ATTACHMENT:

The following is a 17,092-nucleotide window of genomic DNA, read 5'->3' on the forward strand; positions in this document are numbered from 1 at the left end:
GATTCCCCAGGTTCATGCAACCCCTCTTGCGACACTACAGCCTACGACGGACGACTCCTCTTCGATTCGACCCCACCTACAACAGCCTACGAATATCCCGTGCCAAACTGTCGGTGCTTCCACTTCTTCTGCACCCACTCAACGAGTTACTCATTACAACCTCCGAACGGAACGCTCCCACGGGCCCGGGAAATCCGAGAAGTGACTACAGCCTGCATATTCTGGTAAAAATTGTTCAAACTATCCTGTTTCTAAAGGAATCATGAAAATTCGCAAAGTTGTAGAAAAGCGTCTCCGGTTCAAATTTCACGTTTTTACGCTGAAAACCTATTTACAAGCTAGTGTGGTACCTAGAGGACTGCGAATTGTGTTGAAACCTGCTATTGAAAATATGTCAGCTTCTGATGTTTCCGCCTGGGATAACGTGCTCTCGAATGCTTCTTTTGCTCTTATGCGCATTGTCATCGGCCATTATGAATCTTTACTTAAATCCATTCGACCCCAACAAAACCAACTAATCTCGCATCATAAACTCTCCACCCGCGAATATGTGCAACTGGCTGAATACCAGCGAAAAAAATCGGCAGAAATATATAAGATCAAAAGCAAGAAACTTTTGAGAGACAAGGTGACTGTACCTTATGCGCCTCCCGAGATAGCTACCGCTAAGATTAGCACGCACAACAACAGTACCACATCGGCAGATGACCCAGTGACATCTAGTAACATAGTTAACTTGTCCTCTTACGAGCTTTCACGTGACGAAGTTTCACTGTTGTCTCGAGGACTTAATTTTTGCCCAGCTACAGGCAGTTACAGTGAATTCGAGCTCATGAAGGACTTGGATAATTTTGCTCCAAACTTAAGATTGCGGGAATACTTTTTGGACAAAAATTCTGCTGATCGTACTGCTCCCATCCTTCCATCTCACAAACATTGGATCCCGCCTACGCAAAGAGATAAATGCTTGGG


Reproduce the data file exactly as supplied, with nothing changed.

The following is a 17,092-nucleotide window of genomic DNA, read 5'->3' on the forward strand; positions in this document are numbered from 1 at the left end:
GATTCCCCAGGTTCATGCAACCCCTCTTGCGACACTACAGCCTACGACGGACGACTCCTCTTCGATTCGACCCCACCTACAACAGCCTACGAATATCCCGTGCCAAACTGTCGGTGCTTCCACTTCTTCTGCACCCACTCAACGAGTTACTCATTACAACCTCCGAACGGAACGCTCCCACGGGCCCGGGAAATCCGAGAAGTGACTACAGCCTGCATATTCTGGTAAAAATTGTTCAAACTATCCTGTTTCTAAAGGAATCATGAAAATTCGCAAAGTTGTAGAAAAGCGTCTCCGGTTCAAATTTCACGTTTTTACGCTGAAAACCTATTTACAAGCTAGTGTGGTACCTAGAGGACTGCGAATTGTGTTGAAACCTGCTATTGAAAATATGTCAGCTTCTGATGTTTCCGCCTGGGATAACGTGCTCTCGAATGCTTCTTTTGCTCTTATGCGCATTGTCATCGGCCATTATGAATCTTTACTTAAATCCATTCGACCCCAACAAAACCAACTAATCTCGCATCATAAACTCTCCACCCGCGAATATGTGCAACTGGCTGAATACCAGCGAAAAAAATCGGCAGAAATATATAAGATCAAAAGCAAGAAACTTTTGAGAGACAAGGTGACTGTACCTTATGCGCCTCCCGAGATAGCTACCGCTAAGATTAGCACGCACAACAACAGTACCACATCGGCAGATGACCCAGTGACATCTAGTAACATAGTTAACTTGTCCTCTTACGAGCTTTCACGTGACGAAGTTTCACTGTTGTCTCGAGGACTTAATTTTTGCCCAGCTACAGGCAGTTACAGTGAATTCGAGCTCATGAAGGACTTGGATAATTTTGCTCCAAACTTAAGATTGCGGGAATACTTTTTGGACAAAAATTCTGCTGATCGTACTGCTCCCATCCTTCCATCTCACAAACATTGGATCCCGCCTACGCAAAGAGATAAATGCTTGGG